Tuesday, 12 October 2004

From "The Division of Labour in Society"

By Emile Durkheim.

[…] in the industrial societies that Spencer speaks of […] social harmony comes essentially from the division of labour. (Principles of Sociology, 3, pages 332 following). It is characterised by a cooperation which is automatically produced through the pursuit by each individual of his own interests. It suffices that each individual consecrate himself to a special function in order, by the force of events, to make himself solidarity with others.


Since it is spontaneous, it does not require any coercive force either to produce or to maintain it. Society does not have to intervene to assure the harmony which is self established […] The sphere of social action would thus grow narrower and narrower, for it would have no other object than that of keeping individuals […] from disturbing and harming one another […]

The hypothesis of a social contract is irreconcilable with the notion of the division of labour […] For in order for such a contract to be possible, it is necessary that, at a given moment, all individual wills direct themselves toward the common bases of the social organisation, and, consequently, that each particular conscience pose the political problem for itself in all its generality […]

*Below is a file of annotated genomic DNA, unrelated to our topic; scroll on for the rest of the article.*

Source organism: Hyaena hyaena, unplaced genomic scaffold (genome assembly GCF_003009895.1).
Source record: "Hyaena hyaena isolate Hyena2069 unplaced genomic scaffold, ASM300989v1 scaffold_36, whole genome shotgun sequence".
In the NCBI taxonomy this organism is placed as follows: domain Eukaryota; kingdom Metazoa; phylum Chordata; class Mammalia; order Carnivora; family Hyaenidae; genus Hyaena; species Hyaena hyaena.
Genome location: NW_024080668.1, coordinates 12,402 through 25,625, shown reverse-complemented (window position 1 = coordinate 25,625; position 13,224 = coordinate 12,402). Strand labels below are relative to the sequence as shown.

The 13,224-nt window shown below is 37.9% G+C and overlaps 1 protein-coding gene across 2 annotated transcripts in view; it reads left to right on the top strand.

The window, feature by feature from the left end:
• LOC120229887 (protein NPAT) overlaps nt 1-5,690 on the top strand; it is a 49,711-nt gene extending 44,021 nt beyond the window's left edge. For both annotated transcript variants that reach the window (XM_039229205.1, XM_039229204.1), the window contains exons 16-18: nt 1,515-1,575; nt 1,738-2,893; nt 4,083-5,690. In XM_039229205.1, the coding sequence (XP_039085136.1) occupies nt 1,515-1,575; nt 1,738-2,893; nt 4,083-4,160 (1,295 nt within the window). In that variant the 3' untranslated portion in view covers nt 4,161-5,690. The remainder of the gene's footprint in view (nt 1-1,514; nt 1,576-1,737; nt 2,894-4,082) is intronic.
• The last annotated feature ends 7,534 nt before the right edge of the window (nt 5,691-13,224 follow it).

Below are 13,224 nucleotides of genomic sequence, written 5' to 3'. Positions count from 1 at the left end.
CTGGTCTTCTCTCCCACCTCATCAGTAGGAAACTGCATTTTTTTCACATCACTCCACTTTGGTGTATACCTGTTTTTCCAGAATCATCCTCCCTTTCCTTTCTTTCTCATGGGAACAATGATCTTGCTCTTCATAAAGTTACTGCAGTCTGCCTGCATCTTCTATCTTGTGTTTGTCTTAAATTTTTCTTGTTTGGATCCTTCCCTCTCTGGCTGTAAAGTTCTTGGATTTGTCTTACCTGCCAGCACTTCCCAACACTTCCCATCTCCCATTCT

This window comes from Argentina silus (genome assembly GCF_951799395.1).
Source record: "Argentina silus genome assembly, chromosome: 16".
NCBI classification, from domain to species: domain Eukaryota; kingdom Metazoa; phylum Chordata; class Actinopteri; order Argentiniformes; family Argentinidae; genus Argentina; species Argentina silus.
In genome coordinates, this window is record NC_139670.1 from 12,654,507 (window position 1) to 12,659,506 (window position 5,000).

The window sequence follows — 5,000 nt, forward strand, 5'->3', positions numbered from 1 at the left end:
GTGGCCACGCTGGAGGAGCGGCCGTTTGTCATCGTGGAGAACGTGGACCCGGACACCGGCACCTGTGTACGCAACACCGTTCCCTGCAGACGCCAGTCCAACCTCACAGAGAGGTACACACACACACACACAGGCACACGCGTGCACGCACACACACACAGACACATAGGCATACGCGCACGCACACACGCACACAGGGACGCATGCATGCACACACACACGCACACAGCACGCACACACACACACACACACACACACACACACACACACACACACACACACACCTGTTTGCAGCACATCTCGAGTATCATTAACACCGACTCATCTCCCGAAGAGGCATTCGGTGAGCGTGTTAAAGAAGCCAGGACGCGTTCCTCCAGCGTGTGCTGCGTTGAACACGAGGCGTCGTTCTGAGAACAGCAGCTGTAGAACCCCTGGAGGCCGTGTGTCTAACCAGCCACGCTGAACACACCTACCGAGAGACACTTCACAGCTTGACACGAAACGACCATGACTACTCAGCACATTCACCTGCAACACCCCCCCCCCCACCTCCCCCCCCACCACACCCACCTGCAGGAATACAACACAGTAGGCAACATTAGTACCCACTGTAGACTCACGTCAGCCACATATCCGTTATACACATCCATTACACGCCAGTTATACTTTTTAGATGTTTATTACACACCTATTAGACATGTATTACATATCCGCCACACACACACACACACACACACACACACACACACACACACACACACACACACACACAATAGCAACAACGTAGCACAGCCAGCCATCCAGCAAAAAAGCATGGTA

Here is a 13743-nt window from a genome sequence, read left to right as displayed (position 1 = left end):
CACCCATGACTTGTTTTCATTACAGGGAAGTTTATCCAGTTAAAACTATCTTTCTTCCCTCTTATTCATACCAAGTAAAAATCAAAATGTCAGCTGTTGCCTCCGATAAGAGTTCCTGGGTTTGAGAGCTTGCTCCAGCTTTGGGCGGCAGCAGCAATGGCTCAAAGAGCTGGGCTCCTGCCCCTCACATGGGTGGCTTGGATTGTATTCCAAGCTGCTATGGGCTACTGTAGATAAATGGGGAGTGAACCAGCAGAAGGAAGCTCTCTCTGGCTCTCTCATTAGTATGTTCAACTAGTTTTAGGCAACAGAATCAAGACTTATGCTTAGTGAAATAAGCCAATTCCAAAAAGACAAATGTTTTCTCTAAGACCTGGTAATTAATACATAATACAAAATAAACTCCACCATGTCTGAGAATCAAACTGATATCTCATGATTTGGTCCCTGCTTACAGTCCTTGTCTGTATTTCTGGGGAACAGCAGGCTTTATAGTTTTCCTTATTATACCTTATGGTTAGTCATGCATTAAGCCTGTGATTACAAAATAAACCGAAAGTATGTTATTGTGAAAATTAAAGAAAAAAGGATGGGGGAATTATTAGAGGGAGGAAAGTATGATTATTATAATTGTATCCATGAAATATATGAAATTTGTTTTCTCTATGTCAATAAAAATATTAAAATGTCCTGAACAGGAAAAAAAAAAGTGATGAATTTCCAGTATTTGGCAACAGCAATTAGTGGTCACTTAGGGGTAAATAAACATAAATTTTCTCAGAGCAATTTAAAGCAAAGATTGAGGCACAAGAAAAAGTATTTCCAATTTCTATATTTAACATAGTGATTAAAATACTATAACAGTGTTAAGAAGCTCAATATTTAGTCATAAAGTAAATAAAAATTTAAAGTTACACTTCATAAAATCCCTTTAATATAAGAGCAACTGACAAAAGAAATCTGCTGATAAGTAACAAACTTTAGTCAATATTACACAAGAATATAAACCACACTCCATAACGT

Nothing, however, less resembles the spontaneous automatic solidarity which, according to Spencer, distinguishes industrial societies, for he sees, on the contrary, in this conscious pursuit of social ends the characteristic of military societies.

Such a contract supposes that all individuals are able to represent in themselves the general conditions of the collective life in order to make a choice with knowledge.

Wednesday, 14 July 2004

From "Lolita"

By Vladimir Nabokov.

Now I wish to introduce the following idea. Between the age limits of nine and fourteen there occur maidens who, to certain bewitched travelers, twice or many times older than they, reveal their true nature which is not human, but nymphic (that is, demoniac); and these chosen creatures I propose to designate as "nymphets".